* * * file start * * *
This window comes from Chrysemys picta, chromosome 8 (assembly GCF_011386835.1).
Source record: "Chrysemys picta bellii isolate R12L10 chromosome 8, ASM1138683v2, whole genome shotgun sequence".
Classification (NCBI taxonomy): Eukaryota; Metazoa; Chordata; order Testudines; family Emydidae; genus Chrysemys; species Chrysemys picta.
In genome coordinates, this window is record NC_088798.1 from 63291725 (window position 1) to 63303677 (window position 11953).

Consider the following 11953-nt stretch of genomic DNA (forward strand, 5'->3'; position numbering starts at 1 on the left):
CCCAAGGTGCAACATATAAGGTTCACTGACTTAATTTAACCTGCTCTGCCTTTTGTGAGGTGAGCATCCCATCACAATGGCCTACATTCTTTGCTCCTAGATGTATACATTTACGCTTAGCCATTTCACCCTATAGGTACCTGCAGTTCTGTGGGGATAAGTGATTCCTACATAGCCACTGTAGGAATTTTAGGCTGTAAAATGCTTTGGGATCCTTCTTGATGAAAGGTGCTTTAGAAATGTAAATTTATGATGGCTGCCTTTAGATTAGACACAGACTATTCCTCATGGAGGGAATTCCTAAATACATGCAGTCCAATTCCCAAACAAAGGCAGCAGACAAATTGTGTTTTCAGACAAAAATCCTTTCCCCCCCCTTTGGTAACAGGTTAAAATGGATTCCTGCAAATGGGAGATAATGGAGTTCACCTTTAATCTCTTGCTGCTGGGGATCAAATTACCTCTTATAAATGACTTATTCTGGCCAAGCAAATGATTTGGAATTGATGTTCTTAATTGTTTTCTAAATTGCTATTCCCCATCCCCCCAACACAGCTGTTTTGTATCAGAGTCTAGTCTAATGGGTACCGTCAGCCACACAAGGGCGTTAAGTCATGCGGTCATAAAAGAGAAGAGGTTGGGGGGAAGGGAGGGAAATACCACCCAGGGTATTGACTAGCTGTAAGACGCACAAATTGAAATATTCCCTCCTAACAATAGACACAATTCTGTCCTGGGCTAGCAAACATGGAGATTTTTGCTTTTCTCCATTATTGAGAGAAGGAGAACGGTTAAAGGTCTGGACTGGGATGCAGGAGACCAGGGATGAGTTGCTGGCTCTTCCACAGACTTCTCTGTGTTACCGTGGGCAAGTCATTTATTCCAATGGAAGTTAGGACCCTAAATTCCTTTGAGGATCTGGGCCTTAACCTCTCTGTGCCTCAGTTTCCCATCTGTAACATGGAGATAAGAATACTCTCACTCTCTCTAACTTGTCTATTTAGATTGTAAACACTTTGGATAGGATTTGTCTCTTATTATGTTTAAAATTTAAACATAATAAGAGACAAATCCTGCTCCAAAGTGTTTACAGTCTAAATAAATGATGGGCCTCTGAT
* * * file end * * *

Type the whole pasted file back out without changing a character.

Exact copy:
This window comes from Chrysemys picta, chromosome 8 (assembly GCF_011386835.1).
Source record: "Chrysemys picta bellii isolate R12L10 chromosome 8, ASM1138683v2, whole genome shotgun sequence".
Classification (NCBI taxonomy): Eukaryota; Metazoa; Chordata; order Testudines; family Emydidae; genus Chrysemys; species Chrysemys picta.
In genome coordinates, this window is record NC_088798.1 from 63291725 (window position 1) to 63303677 (window position 11953).

Consider the following 11953-nt stretch of genomic DNA (forward strand, 5'->3'; position numbering starts at 1 on the left):
CCCAAGGTGCAACATATAAGGTTCACTGACTTAATTTAACCTGCTCTGCCTTTTGTGAGGTGAGCATCCCATCACAATGGCCTACATTCTTTGCTCCTAGATGTATACATTTACGCTTAGCCATTTCACCCTATAGGTACCTGCAGTTCTGTGGGGATAAGTGATTCCTACATAGCCACTGTAGGAATTTTAGGCTGTAAAATGCTTTGGGATCCTTCTTGATGAAAGGTGCTTTAGAAATGTAAATTTATGATGGCTGCCTTTAGATTAGACACAGACTATTCCTCATGGAGGGAATTCCTAAATACATGCAGTCCAATTCCCAAACAAAGGCAGCAGACAAATTGTGTTTTCAGACAAAAATCCTTTCCCCCCCCTTTGGTAACAGGTTAAAATGGATTCCTGCAAATGGGAGATAATGGAGTTCACCTTTAATCTCTTGCTGCTGGGGATCAAATTACCTCTTATAAATGACTTATTCTGGCCAAGCAAATGATTTGGAATTGATGTTCTTAATTGTTTTCTAAATTGCTATTCCCCATCCCCCCAACACAGCTGTTTTGTATCAGAGTCTAGTCTAATGGGTACCGTCAGCCACACAAGGGCGTTAAGTCATGCGGTCATAAAAGAGAAGAGGTTGGGGGGAAGGGAGGGAAATACCACCCAGGGTATTGACTAGCTGTAAGACGCACAAATTGAAATATTCCCTCCTAACAATAGACACAATTCTGTCCTGGGCTAGCAAACATGGAGATTTTTGCTTTTCTCCATTATTGAGAGAAGGAGAACGGTTAAAGGTCTGGACTGGGATGCAGGAGACCAGGGATGAGTTGCTGGCTCTTCCACAGACTTCTCTGTGTTACCGTGGGCAAGTCATTTATTCCAATGGAAGTTAGGACCCTAAATTCCTTTGAGGATCTGGGCCTTAACCTCTCTGTGCCTCAGTTTCCCATCTGTAACATGGAGATAAGAATACTCTCACTCTCTCTAACTTGTCTATTTAGATTGTAAACACTTTGGATAGGATTTGTCTCTTATTATGTTTAAAATTTAAACATAATAAGAGACAAATCCTGCTCCAAAGTGTTTACAGTCTAAATAAATGATGGGCCTCTGAT